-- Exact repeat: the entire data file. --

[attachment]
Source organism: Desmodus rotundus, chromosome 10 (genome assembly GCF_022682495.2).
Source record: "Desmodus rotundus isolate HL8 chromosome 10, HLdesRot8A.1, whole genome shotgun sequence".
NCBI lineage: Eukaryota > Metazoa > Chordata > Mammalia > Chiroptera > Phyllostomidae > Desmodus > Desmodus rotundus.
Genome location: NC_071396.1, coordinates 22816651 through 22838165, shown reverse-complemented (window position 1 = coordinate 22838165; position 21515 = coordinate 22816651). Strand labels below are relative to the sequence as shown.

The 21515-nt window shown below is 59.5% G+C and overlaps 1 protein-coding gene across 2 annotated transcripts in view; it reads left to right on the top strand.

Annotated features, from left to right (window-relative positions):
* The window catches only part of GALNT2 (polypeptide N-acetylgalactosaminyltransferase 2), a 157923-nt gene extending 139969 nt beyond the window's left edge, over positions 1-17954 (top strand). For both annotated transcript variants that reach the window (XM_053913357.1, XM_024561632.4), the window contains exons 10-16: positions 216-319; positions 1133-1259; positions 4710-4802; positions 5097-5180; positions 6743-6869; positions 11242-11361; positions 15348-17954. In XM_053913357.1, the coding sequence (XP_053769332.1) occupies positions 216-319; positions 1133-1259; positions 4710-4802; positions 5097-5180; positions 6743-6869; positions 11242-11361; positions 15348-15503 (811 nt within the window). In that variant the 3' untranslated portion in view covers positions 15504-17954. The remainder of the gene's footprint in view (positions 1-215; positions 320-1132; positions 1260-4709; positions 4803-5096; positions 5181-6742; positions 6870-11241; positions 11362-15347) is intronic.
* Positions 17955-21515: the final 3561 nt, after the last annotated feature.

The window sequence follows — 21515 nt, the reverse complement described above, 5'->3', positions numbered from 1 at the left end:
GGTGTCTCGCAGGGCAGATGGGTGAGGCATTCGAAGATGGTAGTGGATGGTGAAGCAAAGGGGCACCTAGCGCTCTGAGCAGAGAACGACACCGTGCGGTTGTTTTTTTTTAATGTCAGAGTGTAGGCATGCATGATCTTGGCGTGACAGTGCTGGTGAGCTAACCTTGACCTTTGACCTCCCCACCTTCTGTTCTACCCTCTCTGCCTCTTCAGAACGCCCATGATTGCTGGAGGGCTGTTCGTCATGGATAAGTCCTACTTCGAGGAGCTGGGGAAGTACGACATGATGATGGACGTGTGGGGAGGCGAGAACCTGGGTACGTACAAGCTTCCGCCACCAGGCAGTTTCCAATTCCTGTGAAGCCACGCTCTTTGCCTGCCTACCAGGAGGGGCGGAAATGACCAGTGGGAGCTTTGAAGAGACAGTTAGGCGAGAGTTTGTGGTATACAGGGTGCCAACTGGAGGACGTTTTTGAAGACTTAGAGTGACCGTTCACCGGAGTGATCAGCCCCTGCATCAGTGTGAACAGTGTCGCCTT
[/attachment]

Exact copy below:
Source organism: Desmodus rotundus, chromosome 10 (genome assembly GCF_022682495.2).
Source record: "Desmodus rotundus isolate HL8 chromosome 10, HLdesRot8A.1, whole genome shotgun sequence".
NCBI lineage: Eukaryota > Metazoa > Chordata > Mammalia > Chiroptera > Phyllostomidae > Desmodus > Desmodus rotundus.
Genome location: NC_071396.1, coordinates 22816651 through 22838165, shown reverse-complemented (window position 1 = coordinate 22838165; position 21515 = coordinate 22816651). Strand labels below are relative to the sequence as shown.

The 21515-nt window shown below is 59.5% G+C and overlaps 1 protein-coding gene across 2 annotated transcripts in view; it reads left to right on the top strand.

Annotated features, from left to right (window-relative positions):
* The window catches only part of GALNT2 (polypeptide N-acetylgalactosaminyltransferase 2), a 157923-nt gene extending 139969 nt beyond the window's left edge, over positions 1-17954 (top strand). For both annotated transcript variants that reach the window (XM_053913357.1, XM_024561632.4), the window contains exons 10-16: positions 216-319; positions 1133-1259; positions 4710-4802; positions 5097-5180; positions 6743-6869; positions 11242-11361; positions 15348-17954. In XM_053913357.1, the coding sequence (XP_053769332.1) occupies positions 216-319; positions 1133-1259; positions 4710-4802; positions 5097-5180; positions 6743-6869; positions 11242-11361; positions 15348-15503 (811 nt within the window). In that variant the 3' untranslated portion in view covers positions 15504-17954. The remainder of the gene's footprint in view (positions 1-215; positions 320-1132; positions 1260-4709; positions 4803-5096; positions 5181-6742; positions 6870-11241; positions 11362-15347) is intronic.
* Positions 17955-21515: the final 3561 nt, after the last annotated feature.

The window sequence follows — 21515 nt, the reverse complement described above, 5'->3', positions numbered from 1 at the left end:
GGTGTCTCGCAGGGCAGATGGGTGAGGCATTCGAAGATGGTAGTGGATGGTGAAGCAAAGGGGCACCTAGCGCTCTGAGCAGAGAACGACACCGTGCGGTTGTTTTTTTTTAATGTCAGAGTGTAGGCATGCATGATCTTGGCGTGACAGTGCTGGTGAGCTAACCTTGACCTTTGACCTCCCCACCTTCTGTTCTACCCTCTCTGCCTCTTCAGAACGCCCATGATTGCTGGAGGGCTGTTCGTCATGGATAAGTCCTACTTCGAGGAGCTGGGGAAGTACGACATGATGATGGACGTGTGGGGAGGCGAGAACCTGGGTACGTACAAGCTTCCGCCACCAGGCAGTTTCCAATTCCTGTGAAGCCACGCTCTTTGCCTGCCTACCAGGAGGGGCGGAAATGACCAGTGGGAGCTTTGAAGAGACAGTTAGGCGAGAGTTTGTGGTATACAGGGTGCCAACTGGAGGACGTTTTTGAAGACTTAGAGTGACCGTTCACCGGAGTGATCAGCCCCTGCATCAGTGTGAACAGTGTCGCCTT